"Media Matters"; by Jamison Foser

››› ››› JAMISON FOSER

Wednesday night, ABC broadcast a debate between the Democratic presidential candidates from the National Constitution Center, which co-sponsored the debate. The venue inspired ABC to, as co-moderator Charlie Gibson explained, "begin each of the segments of this debate with short quotes from the Constitution that are apropos to what we're going to talk about."

A Constitution-themed debate that ignored critical issues related to -- you guessed it -- the Constitution

Wednesday night, ABC broadcast a debate between the Democratic presidential candidates from the National Constitution Center, which co-sponsored the debate. The venue inspired ABC to, as co-moderator Charlie Gibson explained, "begin each of the segments of this debate with short quotes from the Constitution that are apropos to what we're going to talk about."

It seemed that, at long last, a presidential debate might actually touch on the profound constitutional issues at stake in this year's election. Last November, I noted the absence of these issues from the debates:

Through 17 debates this year, roughly 1,500 questions have been asked of the two parties' presidential candidates. But only a small handful of questions have touched on the candidates' views on executive power, the Constitution, torture, wiretapping, or other civil liberties concerns. ... Only one question about wiretapping. Not a single question about FISA. ... Not one question about renditions. The words "habeas corpus" have not once been spoken by a debate moderator. Candidates have not been asked about telecom liability. ... No moderator has asked a single question of a single candidate about whether the president should be able to order the indefinite detention of an American citizen, without charging the prisoner with any crime.

Things haven't gotten any better since then, as Media Matters explained in January.

Surely a presidential debate held at the National Constitution Center and featuring "short quotes from the Constitution that are apropos to what we're going to talk about" would touch on some of these issues.

Unfortunately, ABC had other ideas. The Constitution served as little more than window dressing for a debate that has been widely derided. Early in the debate, Gibson referred to a clause in the Constitution that was repealed more than 200 years ago and that wouldn't apply to the situation he was discussing even if it were still in effect. Later, Gibson asked whether a District of Columbia law prohibiting the possession of certain types of guns is "consistent with an individual's right to bear arms."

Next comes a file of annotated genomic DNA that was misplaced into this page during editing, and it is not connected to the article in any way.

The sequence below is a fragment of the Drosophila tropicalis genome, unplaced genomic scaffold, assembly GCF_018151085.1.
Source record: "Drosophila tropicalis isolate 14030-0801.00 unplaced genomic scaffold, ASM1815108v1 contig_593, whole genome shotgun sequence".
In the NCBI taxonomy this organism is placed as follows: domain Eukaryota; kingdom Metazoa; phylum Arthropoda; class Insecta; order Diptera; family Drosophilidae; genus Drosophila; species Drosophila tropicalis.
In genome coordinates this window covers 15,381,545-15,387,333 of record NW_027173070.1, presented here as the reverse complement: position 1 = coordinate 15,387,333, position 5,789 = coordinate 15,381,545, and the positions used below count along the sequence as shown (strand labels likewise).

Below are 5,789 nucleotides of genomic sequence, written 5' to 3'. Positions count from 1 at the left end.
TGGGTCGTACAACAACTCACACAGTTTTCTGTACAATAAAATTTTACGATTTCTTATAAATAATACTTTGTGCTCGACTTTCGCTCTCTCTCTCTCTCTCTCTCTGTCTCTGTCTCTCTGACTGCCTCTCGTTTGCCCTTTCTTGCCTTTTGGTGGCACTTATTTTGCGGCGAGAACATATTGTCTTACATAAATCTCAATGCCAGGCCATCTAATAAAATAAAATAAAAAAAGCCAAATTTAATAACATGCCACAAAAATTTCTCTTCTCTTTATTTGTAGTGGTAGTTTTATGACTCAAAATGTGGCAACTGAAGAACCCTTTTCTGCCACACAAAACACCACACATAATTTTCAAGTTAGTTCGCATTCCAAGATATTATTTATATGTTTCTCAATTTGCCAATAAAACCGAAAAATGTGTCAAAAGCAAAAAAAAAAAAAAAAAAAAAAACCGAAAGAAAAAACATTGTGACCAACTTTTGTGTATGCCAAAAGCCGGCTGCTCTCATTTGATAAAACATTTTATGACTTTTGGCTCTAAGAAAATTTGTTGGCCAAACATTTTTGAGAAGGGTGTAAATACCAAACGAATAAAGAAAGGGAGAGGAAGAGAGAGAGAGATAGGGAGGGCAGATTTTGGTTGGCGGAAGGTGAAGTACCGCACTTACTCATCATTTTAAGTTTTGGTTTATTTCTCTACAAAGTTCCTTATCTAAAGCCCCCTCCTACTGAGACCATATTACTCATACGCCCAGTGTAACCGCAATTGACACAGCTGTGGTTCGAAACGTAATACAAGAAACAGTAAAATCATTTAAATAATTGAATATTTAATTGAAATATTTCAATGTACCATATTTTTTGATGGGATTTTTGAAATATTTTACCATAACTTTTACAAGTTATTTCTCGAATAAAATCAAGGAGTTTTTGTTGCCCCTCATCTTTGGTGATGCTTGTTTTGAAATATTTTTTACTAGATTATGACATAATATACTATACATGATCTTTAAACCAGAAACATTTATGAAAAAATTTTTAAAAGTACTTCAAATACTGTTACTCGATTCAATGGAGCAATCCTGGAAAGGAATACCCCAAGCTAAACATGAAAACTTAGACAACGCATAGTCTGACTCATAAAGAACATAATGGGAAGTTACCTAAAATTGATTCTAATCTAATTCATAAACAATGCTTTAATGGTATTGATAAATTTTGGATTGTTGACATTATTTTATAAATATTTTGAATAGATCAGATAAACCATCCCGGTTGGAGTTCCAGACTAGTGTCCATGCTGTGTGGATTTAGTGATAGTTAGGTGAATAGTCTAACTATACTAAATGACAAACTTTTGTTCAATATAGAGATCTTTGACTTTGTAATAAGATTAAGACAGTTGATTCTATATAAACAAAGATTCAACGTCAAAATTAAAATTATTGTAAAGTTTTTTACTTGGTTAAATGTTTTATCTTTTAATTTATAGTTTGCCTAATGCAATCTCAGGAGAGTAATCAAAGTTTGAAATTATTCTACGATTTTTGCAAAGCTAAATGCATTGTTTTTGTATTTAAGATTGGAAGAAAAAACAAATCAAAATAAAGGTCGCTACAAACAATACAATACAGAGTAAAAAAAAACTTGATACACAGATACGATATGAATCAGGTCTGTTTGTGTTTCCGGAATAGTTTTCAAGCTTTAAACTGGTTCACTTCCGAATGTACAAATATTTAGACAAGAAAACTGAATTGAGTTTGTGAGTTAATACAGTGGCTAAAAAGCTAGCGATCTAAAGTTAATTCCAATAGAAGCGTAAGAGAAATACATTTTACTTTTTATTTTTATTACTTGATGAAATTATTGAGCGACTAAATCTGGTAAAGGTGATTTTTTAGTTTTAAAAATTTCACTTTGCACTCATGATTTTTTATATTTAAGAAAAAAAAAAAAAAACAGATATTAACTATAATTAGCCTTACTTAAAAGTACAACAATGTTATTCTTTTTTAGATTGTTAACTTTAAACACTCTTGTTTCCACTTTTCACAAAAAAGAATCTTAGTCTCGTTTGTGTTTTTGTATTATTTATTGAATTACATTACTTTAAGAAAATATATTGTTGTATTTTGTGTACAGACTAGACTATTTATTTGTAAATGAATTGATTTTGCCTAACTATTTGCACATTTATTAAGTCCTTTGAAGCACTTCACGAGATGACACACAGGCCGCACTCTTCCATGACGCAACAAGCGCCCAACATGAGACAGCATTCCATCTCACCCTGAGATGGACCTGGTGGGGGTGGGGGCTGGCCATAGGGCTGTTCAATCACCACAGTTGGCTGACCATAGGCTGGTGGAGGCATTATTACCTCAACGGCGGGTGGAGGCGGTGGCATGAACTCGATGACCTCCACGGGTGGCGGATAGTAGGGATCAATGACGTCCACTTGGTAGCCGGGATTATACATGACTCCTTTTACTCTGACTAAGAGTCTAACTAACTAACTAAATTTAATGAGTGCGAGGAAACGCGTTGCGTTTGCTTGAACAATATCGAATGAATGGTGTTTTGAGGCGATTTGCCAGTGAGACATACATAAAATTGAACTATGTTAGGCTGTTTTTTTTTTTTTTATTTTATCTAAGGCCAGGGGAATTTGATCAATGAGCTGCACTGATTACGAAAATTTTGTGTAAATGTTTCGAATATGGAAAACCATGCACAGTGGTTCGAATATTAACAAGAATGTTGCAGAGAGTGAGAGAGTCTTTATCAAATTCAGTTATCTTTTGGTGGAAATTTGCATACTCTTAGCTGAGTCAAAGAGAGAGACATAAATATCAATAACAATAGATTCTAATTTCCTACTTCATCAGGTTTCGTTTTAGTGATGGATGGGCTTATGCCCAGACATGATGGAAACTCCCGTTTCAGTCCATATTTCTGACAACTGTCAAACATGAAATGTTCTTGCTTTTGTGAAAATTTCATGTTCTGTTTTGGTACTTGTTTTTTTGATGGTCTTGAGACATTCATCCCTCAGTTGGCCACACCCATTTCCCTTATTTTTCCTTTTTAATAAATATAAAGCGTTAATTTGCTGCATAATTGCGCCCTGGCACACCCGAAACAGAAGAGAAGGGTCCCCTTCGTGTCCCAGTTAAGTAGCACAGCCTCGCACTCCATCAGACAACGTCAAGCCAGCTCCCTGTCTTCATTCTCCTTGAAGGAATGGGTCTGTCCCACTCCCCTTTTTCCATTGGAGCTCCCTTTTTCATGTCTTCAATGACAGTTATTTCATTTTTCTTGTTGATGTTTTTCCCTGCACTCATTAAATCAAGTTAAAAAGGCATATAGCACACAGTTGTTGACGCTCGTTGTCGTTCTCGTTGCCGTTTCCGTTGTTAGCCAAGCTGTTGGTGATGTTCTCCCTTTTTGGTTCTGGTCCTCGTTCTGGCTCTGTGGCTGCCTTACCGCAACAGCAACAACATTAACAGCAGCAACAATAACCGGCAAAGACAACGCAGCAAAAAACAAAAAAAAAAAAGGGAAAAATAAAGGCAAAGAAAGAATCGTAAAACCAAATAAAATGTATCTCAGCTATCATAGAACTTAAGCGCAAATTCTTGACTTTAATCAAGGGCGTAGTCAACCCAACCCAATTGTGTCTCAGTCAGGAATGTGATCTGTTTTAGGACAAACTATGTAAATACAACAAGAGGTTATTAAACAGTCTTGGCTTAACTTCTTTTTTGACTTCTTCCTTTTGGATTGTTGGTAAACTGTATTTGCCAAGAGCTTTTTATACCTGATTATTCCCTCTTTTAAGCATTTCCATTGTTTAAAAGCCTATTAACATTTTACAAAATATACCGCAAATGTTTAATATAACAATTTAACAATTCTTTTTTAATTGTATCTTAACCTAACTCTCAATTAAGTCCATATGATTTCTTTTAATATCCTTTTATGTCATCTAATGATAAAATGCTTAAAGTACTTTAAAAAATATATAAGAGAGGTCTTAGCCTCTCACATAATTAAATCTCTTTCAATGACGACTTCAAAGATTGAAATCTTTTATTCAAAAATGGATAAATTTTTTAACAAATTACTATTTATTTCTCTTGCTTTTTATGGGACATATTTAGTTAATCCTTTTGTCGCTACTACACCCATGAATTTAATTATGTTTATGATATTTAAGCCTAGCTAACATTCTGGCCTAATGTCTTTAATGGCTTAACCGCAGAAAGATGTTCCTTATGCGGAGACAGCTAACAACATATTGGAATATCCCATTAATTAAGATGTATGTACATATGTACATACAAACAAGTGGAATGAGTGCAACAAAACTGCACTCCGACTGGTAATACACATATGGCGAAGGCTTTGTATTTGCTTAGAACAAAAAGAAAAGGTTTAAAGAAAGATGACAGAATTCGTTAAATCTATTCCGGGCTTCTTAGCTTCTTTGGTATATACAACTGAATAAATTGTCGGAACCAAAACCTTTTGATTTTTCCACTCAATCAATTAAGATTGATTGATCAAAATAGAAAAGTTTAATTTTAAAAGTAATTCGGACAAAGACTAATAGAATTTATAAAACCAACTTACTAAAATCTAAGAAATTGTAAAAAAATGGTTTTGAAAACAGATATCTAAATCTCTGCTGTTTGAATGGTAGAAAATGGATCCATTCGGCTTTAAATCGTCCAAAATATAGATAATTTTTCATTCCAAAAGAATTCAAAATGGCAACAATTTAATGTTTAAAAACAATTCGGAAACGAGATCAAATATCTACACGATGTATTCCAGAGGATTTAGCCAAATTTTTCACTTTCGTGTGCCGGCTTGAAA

That's as close as the ABC hosts came to delving into the candidates' views of the Constitution. There was, once again, no mention of the constitutional issues raised by the current administration's actions.

That omission is all the more striking given that ABC News recently broke the news that the most senior members of the Bush administration -- Dick Cheney, Condoleezza Rice, Donald Rumsfeld, and Colin Powell among them -- were involved in the decision to use interrogation techniques widely considered to be torture. As Media Matters Senior Fellow Eric Alterman has noted, "ABC News ... followed up on the story over the next few days with admirable tenacity" and aired an interview in which President Bush himself said he approved of the decision by senior officials to authorize waterboarding.

But Charlie Gibson and George Stephanopoulos didn't ask Barack Obama or Hillary Clinton whether they would continue the Bush administration's torture policies, or their views on wiretapping Americans without a warrant or on the validity of Dick Cheney's assertions that he is a separate branch of government.

And yet -- after yet another presidential debate came and went without a moderator asking a single question about some of the most serious issues of our time, issues that go to the heart of who we are as a nation -- some in the media defended ABC's focus on political controversies by asserting that substantive issues have already been hashed and rehashed.